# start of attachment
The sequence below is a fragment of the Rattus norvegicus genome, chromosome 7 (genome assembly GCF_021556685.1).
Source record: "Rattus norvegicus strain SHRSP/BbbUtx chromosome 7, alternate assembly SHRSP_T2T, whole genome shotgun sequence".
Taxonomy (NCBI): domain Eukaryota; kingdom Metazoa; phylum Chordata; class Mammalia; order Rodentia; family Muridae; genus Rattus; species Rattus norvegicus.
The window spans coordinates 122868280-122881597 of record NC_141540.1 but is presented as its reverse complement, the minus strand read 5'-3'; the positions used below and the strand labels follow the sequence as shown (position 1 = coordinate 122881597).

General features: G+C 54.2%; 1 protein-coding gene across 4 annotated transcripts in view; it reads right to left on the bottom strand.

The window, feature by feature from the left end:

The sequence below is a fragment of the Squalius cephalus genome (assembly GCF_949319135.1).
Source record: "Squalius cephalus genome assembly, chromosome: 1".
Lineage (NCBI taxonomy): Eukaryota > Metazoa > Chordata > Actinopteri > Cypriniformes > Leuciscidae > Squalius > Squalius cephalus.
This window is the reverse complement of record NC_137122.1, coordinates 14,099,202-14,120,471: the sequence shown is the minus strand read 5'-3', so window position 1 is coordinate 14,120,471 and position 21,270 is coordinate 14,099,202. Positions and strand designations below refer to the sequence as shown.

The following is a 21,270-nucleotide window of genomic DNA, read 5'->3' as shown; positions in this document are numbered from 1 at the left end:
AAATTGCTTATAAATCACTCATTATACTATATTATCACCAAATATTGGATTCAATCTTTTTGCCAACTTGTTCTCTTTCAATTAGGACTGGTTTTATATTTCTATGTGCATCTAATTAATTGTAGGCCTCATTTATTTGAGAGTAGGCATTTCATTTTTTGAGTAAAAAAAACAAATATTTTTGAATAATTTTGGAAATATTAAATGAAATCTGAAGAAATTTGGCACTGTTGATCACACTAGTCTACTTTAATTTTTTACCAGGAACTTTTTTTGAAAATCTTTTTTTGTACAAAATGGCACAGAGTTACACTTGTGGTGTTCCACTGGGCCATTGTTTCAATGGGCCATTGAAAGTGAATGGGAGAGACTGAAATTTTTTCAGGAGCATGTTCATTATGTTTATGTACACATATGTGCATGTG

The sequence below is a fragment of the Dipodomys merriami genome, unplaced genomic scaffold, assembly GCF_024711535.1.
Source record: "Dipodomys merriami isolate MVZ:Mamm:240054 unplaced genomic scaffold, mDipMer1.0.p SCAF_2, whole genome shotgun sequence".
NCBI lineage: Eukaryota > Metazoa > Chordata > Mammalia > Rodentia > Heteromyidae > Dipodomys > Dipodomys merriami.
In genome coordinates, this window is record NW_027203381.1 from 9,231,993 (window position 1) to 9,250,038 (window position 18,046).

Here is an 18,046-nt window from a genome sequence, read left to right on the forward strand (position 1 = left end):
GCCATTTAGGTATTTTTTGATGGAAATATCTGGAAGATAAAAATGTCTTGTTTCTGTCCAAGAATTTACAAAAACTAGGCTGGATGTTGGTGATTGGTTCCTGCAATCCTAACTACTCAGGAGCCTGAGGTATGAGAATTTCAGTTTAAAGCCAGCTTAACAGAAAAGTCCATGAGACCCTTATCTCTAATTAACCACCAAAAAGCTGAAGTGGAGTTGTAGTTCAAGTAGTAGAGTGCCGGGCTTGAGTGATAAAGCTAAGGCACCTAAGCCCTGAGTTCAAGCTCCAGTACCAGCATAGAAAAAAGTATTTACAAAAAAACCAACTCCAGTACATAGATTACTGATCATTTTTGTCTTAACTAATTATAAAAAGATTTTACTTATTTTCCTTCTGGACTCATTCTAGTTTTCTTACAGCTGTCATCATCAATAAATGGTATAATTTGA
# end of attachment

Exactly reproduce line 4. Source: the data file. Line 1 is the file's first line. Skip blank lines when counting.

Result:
The window spans coordinates 122868280-122881597 of record NC_141540.1 but is presented as its reverse complement, the minus strand read 5'-3'; the positions used below and the strand labels follow the sequence as shown (position 1 = coordinate 122881597).